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New CPRC Research: Mass Public Shootings are much higher in the rest of the world and increasing much more quickly
The Army’s proposed next generation of sniper camouflage began its first round of testing in Florida last month.
Termed the Improved Ghillie System, or IGS, contenders for the new lightweight system designed to break up the outline of a sniper’s figure while in a shooting position or stalk was put through several days of visual tests at Eglin Air Force Base in Western Florida by snipers drawn from across the Army. The system is intended to be the service’s first new ghillie suit in a decade, replacing the legacy Flame Resistant Ghillie System first fielded in 2008.
“The current kit is thick and heavy and comes with a lot of pieces that aren’t used,” said Maj. WaiWah Ellison, with the Army’s Program Executive Office Soldier, tasked with the update. “Soldiers are creating ghillie suits with their own materials to match their personal preference. We want to make the IGS simpler and modular so the snipers will use what is issued to them instead of relying on outside resources.”
The requirements for the IGS, announced earlier this year in a request for information to prospective contractors, detailed that the suit must not weigh more than 5 pounds, be capable of stowing in the top flap of a MOLLE pack, and able to be donned and doffed in less than 2 minutes. The suit must also be quiet while the wearer is moving, a benchmark determined by creating “no audible signature” at greater than 50 meters.
While the IGS doesn’t address flammability in its title, its material should have a slower burn rate than burlap and self-extinguish when an ignition source is removed.
The Florida tests last month saw snipers from Special Forces, Ranger regiments and other units wearing the proposed IGS models while concealing themselves in Eglin’s mixed woodland and scrub environments while other snipers tried to locate them at distances ranging from 10 to 200 meters.
The Army intends to field 3,500 of the new suits, which will be enough to equip snipers across active, guard and reserve units as well as those in the U.S. Special Operations Command.
Further trials include planned acoustic testing by the Army Research Laboratory to find out how much noise the IGS proposals create under field conditions followed by limited user evaluations slated for early 2019 that will see the suit fielded in small numbers.
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So, the takeaway from all of this number-crunching and obsession with Black Friday 2018 sales is that while NICS checks were down overall from 2017, it’s not enough to focus on that one specific day.
DoubleStar extends its upper receiver choices, adding .22 Nosler and .224 Valkyrie to its lineup of receivers.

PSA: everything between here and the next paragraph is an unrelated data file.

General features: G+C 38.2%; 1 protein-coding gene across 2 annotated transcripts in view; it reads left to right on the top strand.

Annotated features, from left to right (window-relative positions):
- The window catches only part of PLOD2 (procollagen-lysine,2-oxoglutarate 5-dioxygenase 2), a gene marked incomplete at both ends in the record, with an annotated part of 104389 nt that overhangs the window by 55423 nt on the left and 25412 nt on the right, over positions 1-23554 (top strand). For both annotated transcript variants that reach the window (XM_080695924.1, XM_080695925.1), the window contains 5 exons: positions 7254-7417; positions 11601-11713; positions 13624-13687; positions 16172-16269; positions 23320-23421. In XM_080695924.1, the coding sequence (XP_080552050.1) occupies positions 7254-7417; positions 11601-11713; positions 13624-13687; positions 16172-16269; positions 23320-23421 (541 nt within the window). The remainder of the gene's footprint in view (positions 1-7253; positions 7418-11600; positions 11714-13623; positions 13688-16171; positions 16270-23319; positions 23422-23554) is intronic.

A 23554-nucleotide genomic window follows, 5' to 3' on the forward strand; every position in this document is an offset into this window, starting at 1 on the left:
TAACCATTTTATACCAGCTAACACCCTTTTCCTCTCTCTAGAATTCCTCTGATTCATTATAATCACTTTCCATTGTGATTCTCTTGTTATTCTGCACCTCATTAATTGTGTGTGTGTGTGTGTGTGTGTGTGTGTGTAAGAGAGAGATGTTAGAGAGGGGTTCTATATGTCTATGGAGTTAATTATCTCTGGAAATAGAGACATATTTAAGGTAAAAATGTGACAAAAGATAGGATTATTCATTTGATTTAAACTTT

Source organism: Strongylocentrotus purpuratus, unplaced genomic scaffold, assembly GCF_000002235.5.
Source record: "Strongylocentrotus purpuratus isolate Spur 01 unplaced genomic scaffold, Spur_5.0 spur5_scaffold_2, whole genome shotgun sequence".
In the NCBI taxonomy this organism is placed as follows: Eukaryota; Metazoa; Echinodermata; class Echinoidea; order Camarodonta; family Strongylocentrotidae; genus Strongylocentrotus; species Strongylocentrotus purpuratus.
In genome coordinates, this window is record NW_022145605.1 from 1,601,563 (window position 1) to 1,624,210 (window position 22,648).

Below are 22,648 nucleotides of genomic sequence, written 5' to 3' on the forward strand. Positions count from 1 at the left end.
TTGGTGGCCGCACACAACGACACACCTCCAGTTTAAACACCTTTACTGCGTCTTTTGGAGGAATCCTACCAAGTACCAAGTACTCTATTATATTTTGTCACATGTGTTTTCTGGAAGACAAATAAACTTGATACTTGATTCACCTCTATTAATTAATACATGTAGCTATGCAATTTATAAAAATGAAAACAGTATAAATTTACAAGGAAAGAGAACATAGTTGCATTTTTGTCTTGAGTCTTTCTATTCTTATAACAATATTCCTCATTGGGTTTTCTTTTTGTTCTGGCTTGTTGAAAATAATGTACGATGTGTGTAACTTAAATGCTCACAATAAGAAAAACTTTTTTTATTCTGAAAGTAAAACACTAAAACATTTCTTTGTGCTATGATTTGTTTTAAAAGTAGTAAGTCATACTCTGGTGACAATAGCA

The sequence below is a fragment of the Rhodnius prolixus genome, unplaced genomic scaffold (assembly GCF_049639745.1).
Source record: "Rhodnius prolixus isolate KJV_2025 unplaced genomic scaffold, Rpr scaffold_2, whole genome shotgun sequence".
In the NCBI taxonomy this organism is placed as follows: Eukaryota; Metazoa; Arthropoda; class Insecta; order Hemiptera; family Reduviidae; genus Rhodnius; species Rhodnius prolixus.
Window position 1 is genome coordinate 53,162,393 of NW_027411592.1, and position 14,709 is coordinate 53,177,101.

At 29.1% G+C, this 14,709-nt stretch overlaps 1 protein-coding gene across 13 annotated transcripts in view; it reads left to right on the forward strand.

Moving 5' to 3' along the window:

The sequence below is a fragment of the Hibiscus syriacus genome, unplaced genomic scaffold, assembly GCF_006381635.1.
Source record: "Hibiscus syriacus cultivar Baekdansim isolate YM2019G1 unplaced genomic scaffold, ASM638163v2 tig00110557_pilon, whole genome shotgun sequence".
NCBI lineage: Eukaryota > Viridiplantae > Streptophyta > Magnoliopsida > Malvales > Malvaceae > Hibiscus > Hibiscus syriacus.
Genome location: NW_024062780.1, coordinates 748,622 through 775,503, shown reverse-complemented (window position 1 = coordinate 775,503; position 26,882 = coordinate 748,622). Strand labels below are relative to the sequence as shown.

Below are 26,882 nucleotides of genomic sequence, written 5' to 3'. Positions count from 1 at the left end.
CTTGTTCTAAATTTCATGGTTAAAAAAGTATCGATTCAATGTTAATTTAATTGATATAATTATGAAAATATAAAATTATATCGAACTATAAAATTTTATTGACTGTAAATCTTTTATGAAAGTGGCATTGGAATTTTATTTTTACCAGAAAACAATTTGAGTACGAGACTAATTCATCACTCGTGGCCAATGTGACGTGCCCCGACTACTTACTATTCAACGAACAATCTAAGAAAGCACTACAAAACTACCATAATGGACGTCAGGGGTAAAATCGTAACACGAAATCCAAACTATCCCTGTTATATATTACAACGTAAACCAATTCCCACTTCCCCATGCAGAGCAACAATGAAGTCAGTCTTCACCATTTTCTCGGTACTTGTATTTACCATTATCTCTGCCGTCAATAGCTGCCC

The .22 Nosler variant comes in a 1-in-8-inch twist and the .224 Valkyrie ships with a 1-in-7-inch twist. The uppers are offered in either an 18-inch heavy barrel or bull barrel configuration or 24-inch bull barrel configuration.
The 18-inch barreled uppers feature a mid-length gas system with low profile steel gas block. The barrel is made from 4140 Chrome Moly and topped with an A2 flash hider. The standard Milspec flattop upper comes with a DoubleStar 15.5-inch Cloak Handguard. The 24-inch models offer a rifle length gas system with Picatinny rail aluminum gas block. The barrel, made out of 416 stainless steel, does not feature a muzzle device. The flattop upper provides a DoubleStar Diamond Patterned National Match Free Float Handguard.
The .22 Nosler and .224 Valkyrie offerings are available from DoubleStar with MSRPs as follows:
- 18-inch .22 Nosler, Heavy Barrel Flattop Barreled Upper — $599
- 18-inch .22 Nosler, Heavy Barrel Flattop Complete Upper — $759
- 24-inch .22 Nosler, Bull Barrel Flattop Barreled Upper —$539
- 24-inch .22 Nosler, Bull Barrel Flattop Complete Upper —$689
- 24-inch .224 Valkyrie Bull Barrel Flattop Barreled Upper —$569
- 24-inch .224 Valkyrie, Bull Barrel Flattop Complete Upper— $739
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Billed as a last-ditch defense option rather than a range plinker, the Pill Box is a throwback of sorts, but an interesting one.
Announced Monday, the tiny Pill Box uses a special wipe which GSL Technology says “should last at least 50 rounds minimum before needing replacement,” providing a sound reduction of some 24 dB. The wipe, a standard of suppressors dating back to WWII, has largely been phased out in recent years in favor of larger but more durable internal baffle systems.
At a length of 1.44-inches and a diameter of under an inch, Pill Box weighs in at less than an ounce. The company says that it is the smallest can available on the market at the moment. As such, it stands to take the place of the old Gemtech Pill Bottle and gives newer cans such as the Armtac Covert some serious competition in size.
To replace the wipe once it is worn out, GSL says a Type 7 FFL can do the work or they can replace it for $25 in-house. Sorry guys, they can’t ship spare wipes as they are considered to be regulated “suppressor parts” by the ATF.
MSRP is $285.
Check it out in action, below.
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As this year draws to a close, lawmakers in states all over the country are already working on crafting new pieces of legislation for 2019. And of course, many of the new pieces of legislation being considered by lawmakers in different state are related to restricting gun laws. Specifically, there are new gun control laws […]
The post What New Gun Control Measures Are Being Considered? appeared first on Gun News Daily.